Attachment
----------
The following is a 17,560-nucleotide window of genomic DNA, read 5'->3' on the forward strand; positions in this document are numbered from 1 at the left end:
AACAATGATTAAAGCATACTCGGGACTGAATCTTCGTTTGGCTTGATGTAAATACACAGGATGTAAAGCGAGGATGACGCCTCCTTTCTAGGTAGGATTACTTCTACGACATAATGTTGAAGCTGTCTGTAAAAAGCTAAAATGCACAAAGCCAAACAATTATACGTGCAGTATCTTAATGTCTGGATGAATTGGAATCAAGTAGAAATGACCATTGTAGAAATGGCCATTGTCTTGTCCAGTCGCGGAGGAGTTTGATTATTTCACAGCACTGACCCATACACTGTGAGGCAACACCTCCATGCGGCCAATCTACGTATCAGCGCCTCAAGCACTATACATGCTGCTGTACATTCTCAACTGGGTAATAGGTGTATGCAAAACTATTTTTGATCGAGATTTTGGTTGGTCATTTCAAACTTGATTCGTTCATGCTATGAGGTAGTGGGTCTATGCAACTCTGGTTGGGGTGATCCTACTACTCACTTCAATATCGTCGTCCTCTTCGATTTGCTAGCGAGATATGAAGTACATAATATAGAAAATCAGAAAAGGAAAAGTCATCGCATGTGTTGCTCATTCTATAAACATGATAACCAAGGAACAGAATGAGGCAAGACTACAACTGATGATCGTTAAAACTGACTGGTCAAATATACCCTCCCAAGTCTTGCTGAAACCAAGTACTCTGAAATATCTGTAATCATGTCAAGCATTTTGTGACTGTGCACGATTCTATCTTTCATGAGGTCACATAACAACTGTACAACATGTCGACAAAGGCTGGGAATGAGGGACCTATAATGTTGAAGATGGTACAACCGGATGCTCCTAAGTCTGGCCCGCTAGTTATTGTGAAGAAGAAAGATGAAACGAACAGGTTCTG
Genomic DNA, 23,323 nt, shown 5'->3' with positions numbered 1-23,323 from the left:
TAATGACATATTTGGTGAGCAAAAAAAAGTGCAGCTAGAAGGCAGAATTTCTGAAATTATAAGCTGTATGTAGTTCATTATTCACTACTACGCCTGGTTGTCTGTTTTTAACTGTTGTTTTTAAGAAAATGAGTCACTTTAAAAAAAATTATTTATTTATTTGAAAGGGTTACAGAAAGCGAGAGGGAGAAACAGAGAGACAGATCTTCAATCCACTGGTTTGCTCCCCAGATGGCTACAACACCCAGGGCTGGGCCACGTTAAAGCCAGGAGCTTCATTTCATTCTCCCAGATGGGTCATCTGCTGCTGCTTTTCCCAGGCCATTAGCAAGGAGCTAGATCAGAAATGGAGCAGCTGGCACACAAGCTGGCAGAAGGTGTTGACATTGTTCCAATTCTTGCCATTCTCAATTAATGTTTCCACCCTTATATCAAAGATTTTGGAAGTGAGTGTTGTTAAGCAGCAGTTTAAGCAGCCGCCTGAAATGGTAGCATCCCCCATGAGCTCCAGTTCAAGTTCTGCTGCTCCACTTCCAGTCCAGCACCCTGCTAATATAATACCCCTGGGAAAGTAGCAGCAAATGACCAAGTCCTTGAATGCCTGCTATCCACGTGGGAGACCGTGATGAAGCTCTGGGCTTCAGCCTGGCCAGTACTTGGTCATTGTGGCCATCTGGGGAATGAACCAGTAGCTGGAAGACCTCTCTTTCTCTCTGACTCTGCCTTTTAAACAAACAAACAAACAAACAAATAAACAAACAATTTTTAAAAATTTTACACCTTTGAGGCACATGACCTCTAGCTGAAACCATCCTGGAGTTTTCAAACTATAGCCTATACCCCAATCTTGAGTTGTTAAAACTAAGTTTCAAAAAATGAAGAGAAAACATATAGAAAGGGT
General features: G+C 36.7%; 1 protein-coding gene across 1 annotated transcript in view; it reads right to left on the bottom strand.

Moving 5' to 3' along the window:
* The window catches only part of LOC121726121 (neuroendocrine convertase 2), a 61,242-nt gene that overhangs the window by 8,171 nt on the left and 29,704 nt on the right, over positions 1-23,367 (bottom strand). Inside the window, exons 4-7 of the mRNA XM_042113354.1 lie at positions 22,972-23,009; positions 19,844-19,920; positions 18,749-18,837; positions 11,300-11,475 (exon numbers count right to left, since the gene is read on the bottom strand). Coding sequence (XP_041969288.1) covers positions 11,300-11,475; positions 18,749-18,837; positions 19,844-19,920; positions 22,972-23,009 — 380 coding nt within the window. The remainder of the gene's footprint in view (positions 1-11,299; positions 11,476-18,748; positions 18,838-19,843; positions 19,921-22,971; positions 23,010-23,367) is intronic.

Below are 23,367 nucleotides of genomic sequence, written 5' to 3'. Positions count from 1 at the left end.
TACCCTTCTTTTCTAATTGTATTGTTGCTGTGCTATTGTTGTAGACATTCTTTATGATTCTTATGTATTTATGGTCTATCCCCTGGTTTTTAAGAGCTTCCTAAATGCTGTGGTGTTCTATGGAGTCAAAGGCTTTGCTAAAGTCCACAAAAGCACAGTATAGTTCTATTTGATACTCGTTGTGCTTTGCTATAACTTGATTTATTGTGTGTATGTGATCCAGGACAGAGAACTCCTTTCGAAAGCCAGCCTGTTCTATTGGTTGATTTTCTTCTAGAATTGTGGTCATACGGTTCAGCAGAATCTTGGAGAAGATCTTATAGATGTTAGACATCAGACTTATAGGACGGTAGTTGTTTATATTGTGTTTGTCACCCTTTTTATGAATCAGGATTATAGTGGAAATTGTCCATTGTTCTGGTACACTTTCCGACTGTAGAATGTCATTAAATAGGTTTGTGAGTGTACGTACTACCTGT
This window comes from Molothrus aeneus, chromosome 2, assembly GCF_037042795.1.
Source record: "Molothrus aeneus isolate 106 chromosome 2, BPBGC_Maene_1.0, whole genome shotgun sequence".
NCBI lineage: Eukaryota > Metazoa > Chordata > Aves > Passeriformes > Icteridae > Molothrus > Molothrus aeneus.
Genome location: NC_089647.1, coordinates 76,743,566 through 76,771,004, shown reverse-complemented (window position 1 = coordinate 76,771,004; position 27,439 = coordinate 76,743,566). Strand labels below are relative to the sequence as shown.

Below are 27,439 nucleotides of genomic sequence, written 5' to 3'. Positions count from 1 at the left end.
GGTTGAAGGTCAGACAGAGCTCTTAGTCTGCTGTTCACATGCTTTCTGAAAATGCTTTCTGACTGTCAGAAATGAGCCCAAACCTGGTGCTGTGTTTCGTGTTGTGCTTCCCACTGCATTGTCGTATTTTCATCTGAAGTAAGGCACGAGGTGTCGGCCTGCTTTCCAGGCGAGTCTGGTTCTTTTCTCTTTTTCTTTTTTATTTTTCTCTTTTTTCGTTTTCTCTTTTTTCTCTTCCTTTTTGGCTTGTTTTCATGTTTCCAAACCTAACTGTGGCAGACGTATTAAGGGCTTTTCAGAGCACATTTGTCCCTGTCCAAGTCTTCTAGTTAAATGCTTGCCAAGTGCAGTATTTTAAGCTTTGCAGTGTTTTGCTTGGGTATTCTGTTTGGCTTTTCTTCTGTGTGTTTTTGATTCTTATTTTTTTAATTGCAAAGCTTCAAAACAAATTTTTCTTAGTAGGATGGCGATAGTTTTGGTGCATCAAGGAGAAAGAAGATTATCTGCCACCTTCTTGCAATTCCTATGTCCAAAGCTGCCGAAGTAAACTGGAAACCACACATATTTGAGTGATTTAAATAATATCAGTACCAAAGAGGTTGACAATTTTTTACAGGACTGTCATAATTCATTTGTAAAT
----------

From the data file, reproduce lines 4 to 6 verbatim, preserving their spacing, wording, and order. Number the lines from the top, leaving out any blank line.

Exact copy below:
TAATGACATATTTGGTGAGCAAAAAAAAGTGCAGCTAGAAGGCAGAATTTCTGAAATTATAAGCTGTATGTAGTTCATTATTCACTACTACGCCTGGTTGTCTGTTTTTAACTGTTGTTTTTAAGAAAATGAGTCACTTTAAAAAAAATTATTTATTTATTTGAAAGGGTTACAGAAAGCGAGAGGGAGAAACAGAGAGACAGATCTTCAATCCACTGGTTTGCTCCCCAGATGGCTACAACACCCAGGGCTGGGCCACGTTAAAGCCAGGAGCTTCATTTCATTCTCCCAGATGGGTCATCTGCTGCTGCTTTTCCCAGGCCATTAGCAAGGAGCTAGATCAGAAATGGAGCAGCTGGCACACAAGCTGGCAGAAGGTGTTGACATTGTTCCAATTCTTGCCATTCTCAATTAATGTTTCCACCCTTATATCAAAGATTTTGGAAGTGAGTGTTGTTAAGCAGCAGTTTAAGCAGCCGCCTGAAATGGTAGCATCCCCCATGAGCTCCAGTTCAAGTTCTGCTGCTCCACTTCCAGTCCAGCACCCTGCTAATATAATACCCCTGGGAAAGTAGCAGCAAATGACCAAGTCCTTGAATGCCTGCTATCCACGTGGGAGACCGTGATGAAGCTCTGGGCTTCAGCCTGGCCAGTACTTGGTCATTGTGGCCATCTGGGGAATGAACCAGTAGCTGGAAGACCTCTCTTTCTCTCTGACTCTGCCTTTTAAACAAACAAACAAACAAACAAATAAACAAACAATTTTTAAAAATTTTACACCTTTGAGGCACATGACCTCTAGCTGAAACCATCCTGGAGTTTTCAAACTATAGCCTATACCCCAATCTTGAGTTGTTAAAACTAAGTTTCAAAAAATGAAGAGAAAACATATAGAAAGGGT
General features: G+C 36.7%; 1 protein-coding gene across 1 annotated transcript in view; it reads right to left on the bottom strand.

Moving 5' to 3' along the window: